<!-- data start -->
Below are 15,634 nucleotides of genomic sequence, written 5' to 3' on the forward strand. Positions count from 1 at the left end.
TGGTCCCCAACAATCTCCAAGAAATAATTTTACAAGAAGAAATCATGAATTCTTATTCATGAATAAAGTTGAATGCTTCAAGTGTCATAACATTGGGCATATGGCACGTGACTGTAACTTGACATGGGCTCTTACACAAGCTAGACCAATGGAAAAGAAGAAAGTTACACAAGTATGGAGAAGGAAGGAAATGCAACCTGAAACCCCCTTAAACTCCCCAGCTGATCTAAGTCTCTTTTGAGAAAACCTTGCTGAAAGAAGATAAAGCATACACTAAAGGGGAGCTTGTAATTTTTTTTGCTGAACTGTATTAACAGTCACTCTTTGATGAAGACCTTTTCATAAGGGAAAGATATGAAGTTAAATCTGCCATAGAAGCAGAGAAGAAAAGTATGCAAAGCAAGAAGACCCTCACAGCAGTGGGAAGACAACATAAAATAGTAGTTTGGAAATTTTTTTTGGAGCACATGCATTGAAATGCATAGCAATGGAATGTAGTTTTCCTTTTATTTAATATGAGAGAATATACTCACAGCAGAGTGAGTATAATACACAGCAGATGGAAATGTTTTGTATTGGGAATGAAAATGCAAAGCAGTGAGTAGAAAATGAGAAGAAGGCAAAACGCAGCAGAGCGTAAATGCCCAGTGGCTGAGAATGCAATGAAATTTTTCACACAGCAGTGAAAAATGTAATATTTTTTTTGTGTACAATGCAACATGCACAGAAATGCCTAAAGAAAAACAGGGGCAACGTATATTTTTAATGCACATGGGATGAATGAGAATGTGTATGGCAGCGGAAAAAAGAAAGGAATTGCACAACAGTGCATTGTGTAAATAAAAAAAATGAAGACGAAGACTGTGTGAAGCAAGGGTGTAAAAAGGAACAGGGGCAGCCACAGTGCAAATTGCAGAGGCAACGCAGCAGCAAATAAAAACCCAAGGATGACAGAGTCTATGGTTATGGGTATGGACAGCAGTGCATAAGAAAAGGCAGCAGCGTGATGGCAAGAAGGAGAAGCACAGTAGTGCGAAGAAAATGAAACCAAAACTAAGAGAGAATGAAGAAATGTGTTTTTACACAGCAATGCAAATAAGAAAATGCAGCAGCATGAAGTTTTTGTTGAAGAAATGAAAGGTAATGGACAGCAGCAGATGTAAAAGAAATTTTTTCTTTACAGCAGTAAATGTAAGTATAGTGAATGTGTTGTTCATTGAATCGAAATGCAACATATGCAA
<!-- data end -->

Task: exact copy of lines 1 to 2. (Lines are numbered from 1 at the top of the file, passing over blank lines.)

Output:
Below are 15,634 nucleotides of genomic sequence, written 5' to 3' on the forward strand. Positions count from 1 at the left end.
TGGTCCCCAACAATCTCCAAGAAATAATTTTACAAGAAGAAATCATGAATTCTTATTCATGAATAAAGTTGAATGCTTCAAGTGTCATAACATTGGGCATATGGCACGTGACTGTAACTTGACATGGGCTCTTACACAAGCTAGACCAATGGAAAAGAAGAAAGTTACACAAGTATGGAGAAGGAAGGAAATGCAACCTGAAACCCCCTTAAACTCCCCAGCTGATCTAAGTCTCTTTTGAGAAAACCTTGCTGAAAGAAGATAAAGCATACACTAAAGGGGAGCTTGTAATTTTTTTTGCTGAACTGTATTAACAGTCACTCTTTGATGAAGACCTTTTCATAAGGGAAAGATATGAAGTTAAATCTGCCATAGAAGCAGAGAAGAAAAGTATGCAAAGCAAGAAGACCCTCACAGCAGTGGGAAGACAACATAAAATAGTAGTTTGGAAATTTTTTTTGGAGCACATGCATTGAAATGCATAGCAATGGAATGTAGTTTTCCTTTTATTTAATATGAGAGAATATACTCACAGCAGAGTGAGTATAATACACAGCAGATGGAAATGTTTTGTATTGGGAATGAAAATGCAAAGCAGTGAGTAGAAAATGAGAAGAAGGCAAAACGCAGCAGAGCGTAAATGCCCAGTGGCTGAGAATGCAATGAAATTTTTCACACAGCAGTGAAAAATGTAATATTTTTTTTGTGTACAATGCAACATGCACAGAAATGCCTAAAGAAAAACAGGGGCAACGTATATTTTTAATGCACATGGGATGAATGAGAATGTGTATGGCAGCGGAAAAAAGAAAGGAATTGCACAACAGTGCATTGTGTAAATAAAAAAAATGAAGACGAAGACTGTGTGAAGCAAGGGTGTAAAAAGGAACAGGGGCAGCCACAGTGCAAATTGCAGAGGCAACGCAGCAGCAAATAAAAACCCAAGGATGACAGAGTCTATGGTTATGGGTATGGACAGCAGTGCATAAGAAAAGGCAGCAGCGTGATGGCAAGAAGGAGAAGCACAGTAGTGCGAAGAAAATGAAACCAAAACTAAGAGAGAATGAAGAAATGTGTTTTTACACAGCAATGCAAATAAGAAAATGCAGCAGCATGAAGTTTTTGTTGAAGAAATGAAAGGTAATGGACAGCAGCAGATGTAAAAGAAATTTTTTCTTTACAGCAGTAAATGTAAGTATAGTGAATGTGTTGTTCATTGAATCGAAATGCAACATATGCAA